Misleading the happy
Some elections are defined by the gap between the rich and the poor. Others are defined by the gap between the left and the right. But this election will be shaped by the gap within individual voters themselves — the gap between their private optimism and their public gloom.What this gap demonstrates is the power of the media and the left to mislead people about their circumstances and their neighbors. They have created this artificial pessimism though a relentless assault on the truth about the performance of the economy under the Bush administration as well as an assault on the performance of our national security apparatus in the war being waged against us by Islamic religious bigots.
American voters are generally happy with their own lives. Eighty-six percent of Americans say they are content with their jobs, according to the General Social Survey. Seventy-six percent of Americans say they are satisfied with their family income, according to a Pew Research Center survey. Sixty-two percent of Americans expect their personal situation to get better over the next five years, according to a Harris Poll, compared with only 7 percent who expect it to get worse.
Researchers from Pew found that 65 percent of Americans are satisfied over all with their own lives — one of the highest rates of personal satisfaction in the world today.
On the other hand, Americans are overwhelmingly pessimistic about their public institutions. That same Pew survey found that only 25 percent of Americans are satisfied with the state of their nation. That 40-point gap between private and public happiness is the fourth-largest gap in the world — behind only Israel, Mexico and Brazil.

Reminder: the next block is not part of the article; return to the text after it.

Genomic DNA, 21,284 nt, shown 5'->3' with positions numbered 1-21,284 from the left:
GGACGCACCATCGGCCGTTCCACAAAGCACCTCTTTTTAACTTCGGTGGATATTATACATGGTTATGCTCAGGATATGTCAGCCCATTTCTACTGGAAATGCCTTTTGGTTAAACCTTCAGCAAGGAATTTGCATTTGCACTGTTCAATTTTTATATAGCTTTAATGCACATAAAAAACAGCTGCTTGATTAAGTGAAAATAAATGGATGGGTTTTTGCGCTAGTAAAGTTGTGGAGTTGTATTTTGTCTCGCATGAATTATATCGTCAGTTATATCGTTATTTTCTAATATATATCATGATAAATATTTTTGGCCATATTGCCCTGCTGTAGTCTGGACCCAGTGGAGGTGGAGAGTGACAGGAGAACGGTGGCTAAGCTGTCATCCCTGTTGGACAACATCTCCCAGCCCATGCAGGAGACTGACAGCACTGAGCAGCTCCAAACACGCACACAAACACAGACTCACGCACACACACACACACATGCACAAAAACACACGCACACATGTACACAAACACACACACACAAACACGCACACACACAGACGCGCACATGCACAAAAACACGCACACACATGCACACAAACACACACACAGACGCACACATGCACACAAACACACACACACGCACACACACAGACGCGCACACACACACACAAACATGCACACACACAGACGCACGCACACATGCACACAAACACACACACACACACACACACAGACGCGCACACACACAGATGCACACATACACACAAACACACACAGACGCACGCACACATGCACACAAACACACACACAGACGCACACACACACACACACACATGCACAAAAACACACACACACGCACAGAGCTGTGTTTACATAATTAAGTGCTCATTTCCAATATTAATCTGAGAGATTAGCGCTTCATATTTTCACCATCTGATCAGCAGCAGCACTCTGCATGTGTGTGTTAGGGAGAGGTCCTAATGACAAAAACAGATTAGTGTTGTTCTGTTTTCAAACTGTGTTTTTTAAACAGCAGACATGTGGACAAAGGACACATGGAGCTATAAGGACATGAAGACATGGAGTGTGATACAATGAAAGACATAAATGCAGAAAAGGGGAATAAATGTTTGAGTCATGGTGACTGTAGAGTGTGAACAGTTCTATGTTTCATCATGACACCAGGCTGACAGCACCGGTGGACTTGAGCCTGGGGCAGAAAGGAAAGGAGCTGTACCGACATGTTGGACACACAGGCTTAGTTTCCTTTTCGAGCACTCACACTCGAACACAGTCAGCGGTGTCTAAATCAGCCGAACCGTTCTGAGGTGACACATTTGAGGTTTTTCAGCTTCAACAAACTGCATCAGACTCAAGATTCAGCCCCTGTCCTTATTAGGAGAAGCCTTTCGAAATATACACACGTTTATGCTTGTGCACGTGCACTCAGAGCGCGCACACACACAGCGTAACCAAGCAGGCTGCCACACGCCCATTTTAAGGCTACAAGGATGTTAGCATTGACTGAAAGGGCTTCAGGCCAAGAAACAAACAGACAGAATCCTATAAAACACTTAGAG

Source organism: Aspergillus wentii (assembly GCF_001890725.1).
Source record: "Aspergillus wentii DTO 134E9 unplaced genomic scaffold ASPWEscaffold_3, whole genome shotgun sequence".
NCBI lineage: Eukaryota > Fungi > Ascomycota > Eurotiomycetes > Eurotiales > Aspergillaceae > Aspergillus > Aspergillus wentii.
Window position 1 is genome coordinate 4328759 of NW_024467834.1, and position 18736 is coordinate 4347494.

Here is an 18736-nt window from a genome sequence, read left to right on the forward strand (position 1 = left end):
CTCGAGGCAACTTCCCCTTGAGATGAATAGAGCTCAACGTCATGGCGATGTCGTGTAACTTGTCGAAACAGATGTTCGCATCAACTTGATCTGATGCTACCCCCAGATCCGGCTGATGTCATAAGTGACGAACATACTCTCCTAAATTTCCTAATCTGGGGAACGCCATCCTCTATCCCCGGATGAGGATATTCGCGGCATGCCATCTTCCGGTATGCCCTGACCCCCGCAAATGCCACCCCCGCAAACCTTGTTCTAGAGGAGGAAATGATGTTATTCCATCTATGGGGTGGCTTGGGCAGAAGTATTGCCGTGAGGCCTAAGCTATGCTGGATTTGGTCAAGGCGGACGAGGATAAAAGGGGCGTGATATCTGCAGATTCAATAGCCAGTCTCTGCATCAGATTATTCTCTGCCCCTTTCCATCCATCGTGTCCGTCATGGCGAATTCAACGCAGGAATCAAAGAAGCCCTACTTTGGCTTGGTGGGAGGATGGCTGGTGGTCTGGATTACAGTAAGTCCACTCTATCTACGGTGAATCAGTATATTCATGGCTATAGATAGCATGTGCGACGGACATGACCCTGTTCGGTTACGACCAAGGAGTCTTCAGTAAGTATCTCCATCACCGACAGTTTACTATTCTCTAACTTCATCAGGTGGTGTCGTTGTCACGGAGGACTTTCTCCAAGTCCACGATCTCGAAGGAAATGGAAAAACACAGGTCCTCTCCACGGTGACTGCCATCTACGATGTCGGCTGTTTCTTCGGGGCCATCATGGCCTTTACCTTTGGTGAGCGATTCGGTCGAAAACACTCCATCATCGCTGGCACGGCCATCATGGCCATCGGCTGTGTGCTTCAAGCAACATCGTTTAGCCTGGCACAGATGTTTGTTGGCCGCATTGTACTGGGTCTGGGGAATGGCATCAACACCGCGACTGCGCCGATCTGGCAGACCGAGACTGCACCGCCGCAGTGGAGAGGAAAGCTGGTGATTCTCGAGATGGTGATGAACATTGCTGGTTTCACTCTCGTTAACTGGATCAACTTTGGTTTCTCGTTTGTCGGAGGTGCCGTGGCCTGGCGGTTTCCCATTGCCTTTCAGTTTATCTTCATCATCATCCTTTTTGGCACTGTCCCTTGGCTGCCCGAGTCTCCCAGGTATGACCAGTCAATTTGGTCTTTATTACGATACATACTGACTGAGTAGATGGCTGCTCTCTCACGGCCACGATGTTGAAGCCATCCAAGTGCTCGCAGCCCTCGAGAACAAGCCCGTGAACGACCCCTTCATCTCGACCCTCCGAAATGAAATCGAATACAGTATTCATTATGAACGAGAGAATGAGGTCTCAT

Americans are disillusioned with the president and Congress. Eighty percent of Americans think this Congress has accomplished nothing.
Sixty-eight percent of Americans think the country is on the wrong track. Sixty-two percent think that when government runs something, it is usually inefficient and wasteful. Sixty percent think the next generation will be worse off than the current one. Americans today are more pessimistic about government’s ability to solve problems than they were in 1974 at the height of Watergate and the end of the Vietnam War.
This happiness gap between the private and the public creates a treacherous political vortex. On the one hand, it means voters are desperate for change. On the other hand, they don’t want a change that will upset the lives they have built for themselves.
As we are winning that war in Iraq and Afghanistan, the media has been determined to present an image of defeat. The lobbies for retreat and defeat have been much louder than the voices of reason. Liberals have shamelessly redefined words like lie and disaster to denigrate our efforts. That is what created the gap Brooks talks about.
While he has several suggestions for dealing with the gap, he omits the most important. Tell the people the truth about their circumstances and those who have tried to denigrate them.